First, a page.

Being able to write well will always stand you in good stead. Tim Gibbon explains: “Writing can help create a great portfolio, but can also assist your development. Writing requires research and understanding of a subject matter, so it’s an additional healthy habit to build on. Focus on an area and you can become a specialist and thought leader where your expertise is sought.”
7. Focus on you
You need to stop chasing your own tail advises Michelle McCarthy, founder of PR agency Rowdy Bird Media: “When you’re working in a fast-paced, client-focused environment like PR, you can lose sight of your own professional goals because your attention is on the next opportunity that will deliver coverage for your clients. Many PROs are addicted to the urgency. Regularly stopping for reflection and review will help to identify whether you may need to shake things up a bit.
“The first sign you’re in a rut is when you’re finding it difficult to think creatively about a client or – if you’re a sector-specific PRO – the industry. Creative thinking is the most important behaviour a PRO can evidence so if you’re not feeling it, it’s time to ask yourself why. A mentor will help you ask yourself the right questions.
“Top tip – going freelance? If you take this approach, you should ensure you have agreement from the agency you’re departing on what you can comfortably reference as part of your own credentials.”
8. Expand your horizons
Dinara Omarova, PR executive at tech start-up jisp: “If you decide to leave your present company, look for something that really speaks to your skills and to your values. It might be a completely different industry from the one you are about to leave, but that makes it more exciting – think of all the new opportunities and events you are going to experience! PR is such a broad industry, and no matter your position, you will always find yourself learning new things.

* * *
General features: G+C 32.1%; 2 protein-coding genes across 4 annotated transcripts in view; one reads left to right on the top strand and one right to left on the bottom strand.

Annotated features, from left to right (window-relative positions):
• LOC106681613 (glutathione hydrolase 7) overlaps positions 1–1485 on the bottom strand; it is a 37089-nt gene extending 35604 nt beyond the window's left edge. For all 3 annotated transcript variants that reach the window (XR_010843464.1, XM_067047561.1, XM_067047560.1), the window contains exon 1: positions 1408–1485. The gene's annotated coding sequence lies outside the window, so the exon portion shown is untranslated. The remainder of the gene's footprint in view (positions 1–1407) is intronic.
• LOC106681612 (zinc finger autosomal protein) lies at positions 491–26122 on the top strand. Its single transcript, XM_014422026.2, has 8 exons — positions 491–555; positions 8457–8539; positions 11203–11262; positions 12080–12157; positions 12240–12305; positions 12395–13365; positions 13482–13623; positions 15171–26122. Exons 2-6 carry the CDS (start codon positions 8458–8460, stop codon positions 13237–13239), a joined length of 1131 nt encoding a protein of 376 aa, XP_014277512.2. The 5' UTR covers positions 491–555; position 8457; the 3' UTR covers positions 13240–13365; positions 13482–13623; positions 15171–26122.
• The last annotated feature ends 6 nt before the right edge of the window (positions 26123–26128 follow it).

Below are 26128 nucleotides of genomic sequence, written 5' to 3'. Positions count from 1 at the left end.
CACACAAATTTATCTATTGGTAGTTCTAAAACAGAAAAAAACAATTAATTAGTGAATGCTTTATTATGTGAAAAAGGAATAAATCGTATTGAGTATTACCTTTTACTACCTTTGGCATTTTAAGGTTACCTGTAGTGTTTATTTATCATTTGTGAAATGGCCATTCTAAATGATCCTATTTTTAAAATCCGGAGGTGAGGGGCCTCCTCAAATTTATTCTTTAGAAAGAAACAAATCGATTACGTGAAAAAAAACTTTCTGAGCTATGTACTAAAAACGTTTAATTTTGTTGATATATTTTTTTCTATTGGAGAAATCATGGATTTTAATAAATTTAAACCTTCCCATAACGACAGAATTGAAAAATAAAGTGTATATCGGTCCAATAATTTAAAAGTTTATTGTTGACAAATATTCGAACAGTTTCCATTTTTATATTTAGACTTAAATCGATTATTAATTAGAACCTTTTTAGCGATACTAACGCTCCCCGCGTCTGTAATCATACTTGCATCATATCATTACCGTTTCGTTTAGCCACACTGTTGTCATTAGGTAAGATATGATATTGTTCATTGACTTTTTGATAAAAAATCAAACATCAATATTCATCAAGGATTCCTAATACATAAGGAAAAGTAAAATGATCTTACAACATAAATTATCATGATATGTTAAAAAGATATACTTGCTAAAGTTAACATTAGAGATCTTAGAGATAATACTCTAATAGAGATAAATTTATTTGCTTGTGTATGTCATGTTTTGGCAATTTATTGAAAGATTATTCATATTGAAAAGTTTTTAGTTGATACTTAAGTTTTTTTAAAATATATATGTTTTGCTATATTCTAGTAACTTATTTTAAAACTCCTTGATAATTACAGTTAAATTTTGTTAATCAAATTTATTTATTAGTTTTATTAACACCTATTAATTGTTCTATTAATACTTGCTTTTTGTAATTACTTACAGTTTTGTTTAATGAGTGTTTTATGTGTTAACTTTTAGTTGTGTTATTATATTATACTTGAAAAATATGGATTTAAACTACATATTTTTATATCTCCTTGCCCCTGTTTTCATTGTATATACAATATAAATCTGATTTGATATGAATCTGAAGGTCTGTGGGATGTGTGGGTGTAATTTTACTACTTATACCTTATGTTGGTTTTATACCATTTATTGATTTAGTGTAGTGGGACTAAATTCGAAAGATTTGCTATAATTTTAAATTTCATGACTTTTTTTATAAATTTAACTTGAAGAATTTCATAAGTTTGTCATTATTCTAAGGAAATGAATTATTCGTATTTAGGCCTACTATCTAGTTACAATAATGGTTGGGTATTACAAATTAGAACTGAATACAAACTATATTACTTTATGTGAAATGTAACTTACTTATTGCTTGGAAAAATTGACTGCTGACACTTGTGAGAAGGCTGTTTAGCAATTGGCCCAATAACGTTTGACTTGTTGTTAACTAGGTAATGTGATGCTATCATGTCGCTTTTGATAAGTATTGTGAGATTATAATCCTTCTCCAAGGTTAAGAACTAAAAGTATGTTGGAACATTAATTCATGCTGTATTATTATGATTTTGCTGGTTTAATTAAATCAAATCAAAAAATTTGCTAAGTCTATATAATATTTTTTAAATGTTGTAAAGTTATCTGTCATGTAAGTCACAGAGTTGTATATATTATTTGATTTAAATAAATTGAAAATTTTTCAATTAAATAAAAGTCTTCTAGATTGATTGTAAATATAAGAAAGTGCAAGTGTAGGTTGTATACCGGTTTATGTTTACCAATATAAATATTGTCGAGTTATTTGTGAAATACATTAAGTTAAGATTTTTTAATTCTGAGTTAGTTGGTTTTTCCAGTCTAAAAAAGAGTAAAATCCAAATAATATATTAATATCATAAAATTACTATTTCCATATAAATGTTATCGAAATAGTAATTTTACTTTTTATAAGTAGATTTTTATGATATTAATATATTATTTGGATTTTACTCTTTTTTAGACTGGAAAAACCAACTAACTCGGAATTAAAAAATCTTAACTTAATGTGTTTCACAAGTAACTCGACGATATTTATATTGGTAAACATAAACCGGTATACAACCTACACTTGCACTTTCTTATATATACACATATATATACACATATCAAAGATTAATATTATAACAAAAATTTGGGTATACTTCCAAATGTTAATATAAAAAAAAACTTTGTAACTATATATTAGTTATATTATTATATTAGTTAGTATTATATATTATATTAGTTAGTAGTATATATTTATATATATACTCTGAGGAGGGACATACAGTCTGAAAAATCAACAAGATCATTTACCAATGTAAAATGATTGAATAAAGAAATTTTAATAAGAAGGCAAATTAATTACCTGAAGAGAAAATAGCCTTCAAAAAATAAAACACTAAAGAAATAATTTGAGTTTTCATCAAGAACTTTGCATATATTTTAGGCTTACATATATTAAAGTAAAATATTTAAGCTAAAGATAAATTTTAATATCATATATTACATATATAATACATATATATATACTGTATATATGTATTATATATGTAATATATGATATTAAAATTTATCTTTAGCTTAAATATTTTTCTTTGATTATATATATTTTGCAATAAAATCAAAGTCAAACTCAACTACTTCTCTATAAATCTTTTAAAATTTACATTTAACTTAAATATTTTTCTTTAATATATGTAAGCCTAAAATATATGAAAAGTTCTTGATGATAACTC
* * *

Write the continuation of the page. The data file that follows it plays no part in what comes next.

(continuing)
Being your own boss is always an option, and here two PROs discuss their latest career transitions.
Louisa Clack at Louisa Clack PR talks about why she decided to go freelance and why this has worked out so well: "In 2018, I was made redundant from an in-house role quite suddenly. It was a shock, however I had been experiencing a yearning for something different for a while but couldn’t put my finger on it. But I went from being in steady PR jobs for five years to suddenly having a month to get my affairs in order. I felt unnerved and hurt by the profession. I was close to giving up PR altogether.
"But then I kept bumping into friends who had become freelance PROs and I saw how happy and healthy they looked. I was manager level at the time, so considered myself too early in the game to go freelance. I was very quickly informed this was not the case and if I was hungry for my own clients and self-motivated enough, it could work very well for me.
"18 months later and I am the happiest I’ve ever been professionally. I won John Lewis & Partners as a first client and have been privy to consultancy at a higher level then I ever experienced as a permanent member of staff. I work remotely from the countryside so can have client calls whilst walking through fields not stuck in a London office. I work the hours (and clients!) that suit me. A change of pace, ambition and environment were exactly what I needed to fall in love with PR again."
Nicki Rodriguez, director of R&R PR Management, talks about how she moved from being a publicist to representing brands: “In April last year, I found myself feeling like I was stuck/in quicksand with the way my PR business was going. Representing individuals since 2017 had definitely taken its toll both financially and mentally for me. For some reason, many did not understand that being paid a commission of any work you obtain does not give you stability to pay bills and many would not consider paying you a retainer fee for the hours you put in monthly. I always felt like I was treated like a personal assistant rather than their PR agent. They think you are there to just get them free alcohol on a night out or clothes!
“I decided to totally drop representing individuals (bar one who is utterly fabulous) and instead switch to representing brands and businesses. Best decision I made where there is more respect, structure, they have financial budgets to pay you a monthly fee and most of all... no drama!”
If you have time to read this article, you have time to reboot your career. So don’t make excuses, make a plan!